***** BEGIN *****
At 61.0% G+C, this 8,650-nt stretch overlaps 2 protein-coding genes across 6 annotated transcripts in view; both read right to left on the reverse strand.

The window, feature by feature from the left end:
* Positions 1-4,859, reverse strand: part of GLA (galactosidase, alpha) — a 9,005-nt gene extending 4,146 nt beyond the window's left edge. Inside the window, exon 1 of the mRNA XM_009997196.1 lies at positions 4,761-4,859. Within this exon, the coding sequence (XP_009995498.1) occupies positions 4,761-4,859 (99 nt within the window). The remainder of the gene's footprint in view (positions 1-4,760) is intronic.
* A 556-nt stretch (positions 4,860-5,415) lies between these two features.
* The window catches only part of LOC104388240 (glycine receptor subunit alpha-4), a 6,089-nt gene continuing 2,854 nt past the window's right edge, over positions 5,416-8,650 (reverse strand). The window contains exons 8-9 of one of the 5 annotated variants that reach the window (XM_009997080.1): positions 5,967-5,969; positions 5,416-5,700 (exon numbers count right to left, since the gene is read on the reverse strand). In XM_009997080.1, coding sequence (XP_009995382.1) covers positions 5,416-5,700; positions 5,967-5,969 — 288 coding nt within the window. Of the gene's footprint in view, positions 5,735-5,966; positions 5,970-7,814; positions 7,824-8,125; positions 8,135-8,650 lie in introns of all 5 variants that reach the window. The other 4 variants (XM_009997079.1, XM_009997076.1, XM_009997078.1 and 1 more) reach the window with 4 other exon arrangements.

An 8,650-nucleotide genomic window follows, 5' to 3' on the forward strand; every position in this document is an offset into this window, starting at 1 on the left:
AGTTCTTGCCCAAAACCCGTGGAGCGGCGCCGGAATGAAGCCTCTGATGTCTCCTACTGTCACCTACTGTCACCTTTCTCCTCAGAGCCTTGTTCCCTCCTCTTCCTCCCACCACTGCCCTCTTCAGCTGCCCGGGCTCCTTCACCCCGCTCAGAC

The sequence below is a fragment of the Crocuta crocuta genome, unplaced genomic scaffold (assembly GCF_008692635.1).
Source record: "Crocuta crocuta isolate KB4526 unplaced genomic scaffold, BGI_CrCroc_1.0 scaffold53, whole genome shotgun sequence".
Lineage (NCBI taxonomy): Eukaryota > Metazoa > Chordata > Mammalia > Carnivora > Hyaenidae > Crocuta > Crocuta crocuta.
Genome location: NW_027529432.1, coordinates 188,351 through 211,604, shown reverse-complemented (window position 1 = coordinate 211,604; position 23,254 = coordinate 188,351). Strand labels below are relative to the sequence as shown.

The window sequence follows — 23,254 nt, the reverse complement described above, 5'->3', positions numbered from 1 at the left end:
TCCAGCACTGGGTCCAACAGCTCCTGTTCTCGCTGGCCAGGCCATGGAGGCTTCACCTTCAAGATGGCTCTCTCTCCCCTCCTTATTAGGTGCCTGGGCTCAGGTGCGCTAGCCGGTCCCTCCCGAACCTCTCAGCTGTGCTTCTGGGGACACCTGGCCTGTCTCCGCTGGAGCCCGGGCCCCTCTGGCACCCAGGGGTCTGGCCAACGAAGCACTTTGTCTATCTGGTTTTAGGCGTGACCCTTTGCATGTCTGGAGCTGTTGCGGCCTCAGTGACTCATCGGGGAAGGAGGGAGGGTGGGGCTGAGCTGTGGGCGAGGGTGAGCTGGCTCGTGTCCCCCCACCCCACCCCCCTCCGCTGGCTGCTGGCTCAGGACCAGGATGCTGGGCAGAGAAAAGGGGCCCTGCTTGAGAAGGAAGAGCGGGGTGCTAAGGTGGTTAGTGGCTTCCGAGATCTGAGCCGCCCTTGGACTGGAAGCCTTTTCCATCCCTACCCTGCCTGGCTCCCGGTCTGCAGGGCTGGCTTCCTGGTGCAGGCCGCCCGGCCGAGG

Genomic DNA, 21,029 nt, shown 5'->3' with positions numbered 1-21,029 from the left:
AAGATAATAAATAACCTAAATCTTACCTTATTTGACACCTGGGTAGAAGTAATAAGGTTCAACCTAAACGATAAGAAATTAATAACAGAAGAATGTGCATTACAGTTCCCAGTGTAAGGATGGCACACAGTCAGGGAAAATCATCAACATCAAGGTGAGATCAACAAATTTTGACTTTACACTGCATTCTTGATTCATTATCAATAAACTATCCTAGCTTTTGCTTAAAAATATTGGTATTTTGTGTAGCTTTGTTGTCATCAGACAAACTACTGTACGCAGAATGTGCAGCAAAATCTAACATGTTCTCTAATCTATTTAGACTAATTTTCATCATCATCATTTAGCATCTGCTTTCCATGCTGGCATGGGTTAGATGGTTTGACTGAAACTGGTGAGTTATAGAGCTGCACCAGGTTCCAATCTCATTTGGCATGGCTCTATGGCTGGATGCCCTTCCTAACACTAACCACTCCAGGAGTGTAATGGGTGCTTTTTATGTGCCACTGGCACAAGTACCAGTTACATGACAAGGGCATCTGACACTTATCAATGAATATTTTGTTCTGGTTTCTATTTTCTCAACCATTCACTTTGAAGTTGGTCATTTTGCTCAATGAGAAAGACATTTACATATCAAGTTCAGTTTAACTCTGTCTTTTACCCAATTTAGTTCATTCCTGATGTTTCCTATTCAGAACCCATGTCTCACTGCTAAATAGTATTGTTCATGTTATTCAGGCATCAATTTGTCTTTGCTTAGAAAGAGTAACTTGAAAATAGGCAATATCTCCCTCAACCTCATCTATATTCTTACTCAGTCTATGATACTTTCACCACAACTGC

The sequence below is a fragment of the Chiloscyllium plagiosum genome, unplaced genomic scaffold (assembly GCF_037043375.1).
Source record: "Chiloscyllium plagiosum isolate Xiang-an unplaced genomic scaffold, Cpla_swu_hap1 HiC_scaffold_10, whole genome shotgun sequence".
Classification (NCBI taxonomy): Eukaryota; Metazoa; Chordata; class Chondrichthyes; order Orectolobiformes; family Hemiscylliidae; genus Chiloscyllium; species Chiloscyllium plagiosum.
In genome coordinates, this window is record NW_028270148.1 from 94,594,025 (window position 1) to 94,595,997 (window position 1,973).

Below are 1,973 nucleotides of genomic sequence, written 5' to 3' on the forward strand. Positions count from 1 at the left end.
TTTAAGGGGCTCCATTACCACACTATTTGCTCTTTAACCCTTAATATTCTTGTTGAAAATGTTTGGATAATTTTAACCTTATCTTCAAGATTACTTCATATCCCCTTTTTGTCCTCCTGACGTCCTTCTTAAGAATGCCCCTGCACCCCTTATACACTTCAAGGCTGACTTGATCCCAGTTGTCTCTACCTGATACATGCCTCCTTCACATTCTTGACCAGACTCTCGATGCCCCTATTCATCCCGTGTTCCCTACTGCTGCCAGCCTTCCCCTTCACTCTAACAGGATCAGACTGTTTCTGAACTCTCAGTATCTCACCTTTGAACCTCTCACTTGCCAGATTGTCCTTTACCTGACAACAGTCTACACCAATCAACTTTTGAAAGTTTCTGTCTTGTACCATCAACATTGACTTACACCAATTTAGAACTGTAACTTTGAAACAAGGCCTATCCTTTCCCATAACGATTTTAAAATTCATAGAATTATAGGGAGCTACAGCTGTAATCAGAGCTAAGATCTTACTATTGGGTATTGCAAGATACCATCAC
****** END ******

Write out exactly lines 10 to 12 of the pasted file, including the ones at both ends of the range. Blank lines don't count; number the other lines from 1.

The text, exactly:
Lineage (NCBI taxonomy): Eukaryota > Metazoa > Chordata > Mammalia > Carnivora > Hyaenidae > Crocuta > Crocuta crocuta.
Genome location: NW_027529432.1, coordinates 188,351 through 211,604, shown reverse-complemented (window position 1 = coordinate 211,604; position 23,254 = coordinate 188,351). Strand labels below are relative to the sequence as shown.

The window sequence follows — 23,254 nt, the reverse complement described above, 5'->3', positions numbered from 1 at the left end: